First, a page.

President-elect Joe Biden will release most available COVID-19 vaccine doses to speed delivery to more people, a reversal of the Trump administration policy, his office said. Get the full story here.
Bay Area's stay-at-home order likely to be extended
The Bay Area's stay-at-home order will likely be extended beyond today. ICU capacity has dropped to its lowest availability at 3.5% percent. The San Joaquin Valley and Southern California regions continue to have no I-C-U availability. Zero percent doesn't mean there are no beds - but rather hospitals have activated surge plans. Here are the latest county ICU totals in the Bay Area.
Bay Area surges past 300,000 cases, nears 3,000 deaths
The Bay Area has pushed past more than 300,000 cases and is nearing 3,000 deaths.Here are the latest county-by-county totals.
Jan. 7, 2021
California sees 2-day record of coronavirus deaths
California health authorities reported a record two-day total of 1,042 coronavirus deaths as many hospitals strain under unprecedented caseloads. The state Department of Public Health's website listed 583 new deaths, a day after 459 deaths. The previous two-day record total was 1,013 deaths at the end of December. Get the full story here.
Santa Clara Co. warns about emergency room delays
As a surge in COVID-19 cases continues, Santa Clara County officials are warning the public about delays for getting treated at in local emergency rooms. The emergency room is full At Santa Clara Valley Medical Center in San Jose. Some patients have to wait an indefinite amount of time to receive care. As hospitals take on additional COVID-19 patients that means less room for those suffering from other issues, such as heart attacks or strokes. As of the latest update... more than 720 people are currently hospitalized due to COVID-19 countywide.
Jan. 6, 2021
Dr. Ghaly to give update on COVID-19
California's health secretary Dr. Mark Ghaly is speaking at noon alongside Department of Aging Director Kim McCoy Wade to give an update on COVID-19.
SF approves $5 million fee waiver for small businesses
A fee waiver totaling $5 million was approved for restaurants and entertainment venues in San Francisco. It helps with costs like permit fees, business registration fees and taxes.
Calif. orders some hospitals to stop elective surgeries
Some elective surgeries in California will be postponed again because of the extreme shortage of ICU beds. A new state order says non-essential surgeries will be delayed when a county is in a region with 0% ICU availability and that specific county has less than 10% ICU availability. Right now, that includes 14 counties in the San Joaquin Valley and Southern California regions.
Jan. 5, 2021
Kaiser Permanente San Jose COVID-19 outbreak linked to 51 cases, county health department says
The coronavirus outbreak at Kaiser Permanente San Jose Medical Center's emergency department is now linked to 51 cases, the Santa Clara County Public Health Department said. The outbreak was first reported on Saturday with 43 cases and the hospital confirmed that one employee died of COVID-19 complications on Monday. Read more here.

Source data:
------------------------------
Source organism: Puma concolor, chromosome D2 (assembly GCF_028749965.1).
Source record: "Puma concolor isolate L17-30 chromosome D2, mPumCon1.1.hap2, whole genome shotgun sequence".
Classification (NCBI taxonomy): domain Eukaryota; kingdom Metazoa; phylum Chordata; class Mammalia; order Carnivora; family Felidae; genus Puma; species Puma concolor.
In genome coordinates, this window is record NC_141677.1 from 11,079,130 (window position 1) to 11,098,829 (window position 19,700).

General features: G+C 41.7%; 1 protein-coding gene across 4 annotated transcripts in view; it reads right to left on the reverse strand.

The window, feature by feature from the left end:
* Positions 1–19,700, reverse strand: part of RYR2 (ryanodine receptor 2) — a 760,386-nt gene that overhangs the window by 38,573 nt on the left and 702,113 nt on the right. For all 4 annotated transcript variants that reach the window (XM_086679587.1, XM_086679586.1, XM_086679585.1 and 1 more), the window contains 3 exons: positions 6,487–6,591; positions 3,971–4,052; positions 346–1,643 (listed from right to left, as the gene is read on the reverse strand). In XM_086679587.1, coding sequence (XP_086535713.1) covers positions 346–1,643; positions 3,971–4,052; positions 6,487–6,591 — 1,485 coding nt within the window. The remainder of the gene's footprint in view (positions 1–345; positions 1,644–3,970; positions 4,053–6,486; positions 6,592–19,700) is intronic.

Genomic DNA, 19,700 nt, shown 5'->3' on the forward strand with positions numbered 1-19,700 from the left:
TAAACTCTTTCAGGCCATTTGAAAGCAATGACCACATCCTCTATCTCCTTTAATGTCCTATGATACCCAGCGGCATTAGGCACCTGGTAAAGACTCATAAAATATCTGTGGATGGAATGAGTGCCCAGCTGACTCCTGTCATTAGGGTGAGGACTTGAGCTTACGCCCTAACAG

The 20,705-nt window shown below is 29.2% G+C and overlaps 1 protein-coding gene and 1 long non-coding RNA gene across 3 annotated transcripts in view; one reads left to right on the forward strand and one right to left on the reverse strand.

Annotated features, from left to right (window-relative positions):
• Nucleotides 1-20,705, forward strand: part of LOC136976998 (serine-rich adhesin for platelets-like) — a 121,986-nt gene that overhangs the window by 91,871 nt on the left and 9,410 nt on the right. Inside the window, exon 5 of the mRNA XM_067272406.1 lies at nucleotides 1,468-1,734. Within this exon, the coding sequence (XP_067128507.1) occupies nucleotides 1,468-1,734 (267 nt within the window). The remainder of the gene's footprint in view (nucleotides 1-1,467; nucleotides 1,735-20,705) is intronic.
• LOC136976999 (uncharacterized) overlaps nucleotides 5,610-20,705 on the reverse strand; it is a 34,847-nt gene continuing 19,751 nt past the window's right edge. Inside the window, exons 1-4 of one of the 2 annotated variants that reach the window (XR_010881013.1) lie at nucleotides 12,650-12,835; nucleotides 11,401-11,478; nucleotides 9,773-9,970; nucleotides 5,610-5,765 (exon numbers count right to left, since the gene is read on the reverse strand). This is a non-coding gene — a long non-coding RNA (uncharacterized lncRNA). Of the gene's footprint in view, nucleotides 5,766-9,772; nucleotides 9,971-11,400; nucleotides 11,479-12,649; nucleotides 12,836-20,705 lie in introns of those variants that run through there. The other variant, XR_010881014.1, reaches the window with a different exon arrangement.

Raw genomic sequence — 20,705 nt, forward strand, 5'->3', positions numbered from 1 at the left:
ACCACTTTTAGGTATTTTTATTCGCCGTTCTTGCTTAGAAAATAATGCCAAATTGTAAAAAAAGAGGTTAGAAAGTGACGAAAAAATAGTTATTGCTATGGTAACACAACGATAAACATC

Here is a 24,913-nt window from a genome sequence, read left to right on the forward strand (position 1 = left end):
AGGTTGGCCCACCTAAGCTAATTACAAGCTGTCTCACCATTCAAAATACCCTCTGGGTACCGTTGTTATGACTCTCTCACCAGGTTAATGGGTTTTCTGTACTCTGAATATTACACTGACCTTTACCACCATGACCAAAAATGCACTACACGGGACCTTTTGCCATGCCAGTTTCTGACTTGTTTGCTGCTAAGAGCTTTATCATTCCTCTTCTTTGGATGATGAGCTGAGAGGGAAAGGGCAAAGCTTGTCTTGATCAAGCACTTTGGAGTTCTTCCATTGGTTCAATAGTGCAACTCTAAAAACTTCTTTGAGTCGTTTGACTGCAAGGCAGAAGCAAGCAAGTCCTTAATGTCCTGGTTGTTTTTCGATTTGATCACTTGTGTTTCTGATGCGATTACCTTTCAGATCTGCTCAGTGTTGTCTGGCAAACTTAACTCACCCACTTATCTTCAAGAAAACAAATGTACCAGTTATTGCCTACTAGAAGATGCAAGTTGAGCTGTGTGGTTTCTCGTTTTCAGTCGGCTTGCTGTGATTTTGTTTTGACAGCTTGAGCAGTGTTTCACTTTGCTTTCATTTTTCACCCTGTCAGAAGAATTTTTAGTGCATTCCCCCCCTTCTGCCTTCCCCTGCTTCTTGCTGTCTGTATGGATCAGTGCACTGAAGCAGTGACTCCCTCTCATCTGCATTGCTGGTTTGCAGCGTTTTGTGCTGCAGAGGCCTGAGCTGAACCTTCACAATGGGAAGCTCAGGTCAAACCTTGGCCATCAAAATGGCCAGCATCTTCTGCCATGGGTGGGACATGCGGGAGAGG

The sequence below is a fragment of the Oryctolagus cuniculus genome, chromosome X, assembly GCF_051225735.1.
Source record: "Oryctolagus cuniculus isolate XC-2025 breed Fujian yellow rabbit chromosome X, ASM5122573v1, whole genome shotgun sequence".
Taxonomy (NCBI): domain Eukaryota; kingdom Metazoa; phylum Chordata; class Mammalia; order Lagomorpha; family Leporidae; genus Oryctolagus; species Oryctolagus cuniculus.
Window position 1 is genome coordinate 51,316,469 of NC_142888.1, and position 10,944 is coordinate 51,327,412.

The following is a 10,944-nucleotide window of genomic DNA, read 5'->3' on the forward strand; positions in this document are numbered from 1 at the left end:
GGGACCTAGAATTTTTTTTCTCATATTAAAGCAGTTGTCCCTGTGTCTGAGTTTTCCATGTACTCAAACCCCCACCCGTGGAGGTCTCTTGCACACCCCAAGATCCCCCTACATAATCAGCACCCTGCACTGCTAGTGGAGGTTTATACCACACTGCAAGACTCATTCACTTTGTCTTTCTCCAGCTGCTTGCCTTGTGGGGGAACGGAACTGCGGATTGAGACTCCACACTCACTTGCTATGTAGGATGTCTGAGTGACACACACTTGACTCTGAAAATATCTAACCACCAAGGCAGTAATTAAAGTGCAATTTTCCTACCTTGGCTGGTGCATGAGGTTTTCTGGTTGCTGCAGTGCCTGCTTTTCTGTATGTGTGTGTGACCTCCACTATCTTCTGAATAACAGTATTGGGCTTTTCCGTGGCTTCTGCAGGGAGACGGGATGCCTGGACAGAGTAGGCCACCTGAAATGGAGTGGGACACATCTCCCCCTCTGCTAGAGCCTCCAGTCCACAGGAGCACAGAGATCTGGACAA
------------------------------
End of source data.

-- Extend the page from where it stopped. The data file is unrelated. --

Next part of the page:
CA reports 31,440 new COVID-19 cases
California reported 31,440 new cases of the coronavirus Tuesday, with 368 deaths. There were 21,597 hospitalizations with 4,634 in the ICU.
Latest regional ICU capacity numbers:
Bay Area: 5.9%
Northern California: 29.8%
Greater Sacramento: 11.7%
San Joaquin Valley: 0.0%
Southern California: 0.0%
Grammy Awards postponed until March due to COVID-19 pandemic conditions
The 2021 Grammy Awards will no longer take place this month in Los Angeles and will broadcast in March due to a recent surge in coronavirus cases and deaths. Get the full story here.
Solano Co. reports 1,742 new cases
Solano County is reporting 1,742 new COVID-19 cases in the past 24 hours and two more deaths.
US reports over 180,000 new cases
There were 180,477 new cases of COVID-19 confirmed in the United States on Monday, according to a real-time count kept by Johns Hopkins University. Monday's tally is less than the all-time high of 297,491 new cases, which the country logged on Jan. 2, Johns Hopkins data shows.
Jan. 4, 2021
UK prime minister orders new national coronavirus lockdown
British Prime Minister Boris Johnson has announced a new national lockdown for England until at least mid-February to combat a fast-spreading new version of the coronavirus. Get the full story here.
Lafayette's Business Assistance Program starts up again today
Some East Bay businesses are getting financial help to stay afloat. The city of Lafayette's Business Assistance Program starts up again today. It ran for five months at the beginning of the pandemic. Nearly 100 businesses and non-profits each received more than $1,500 in federal assistance. The Mayor of Lafayette will host a webinar this week to provide information about the new funding.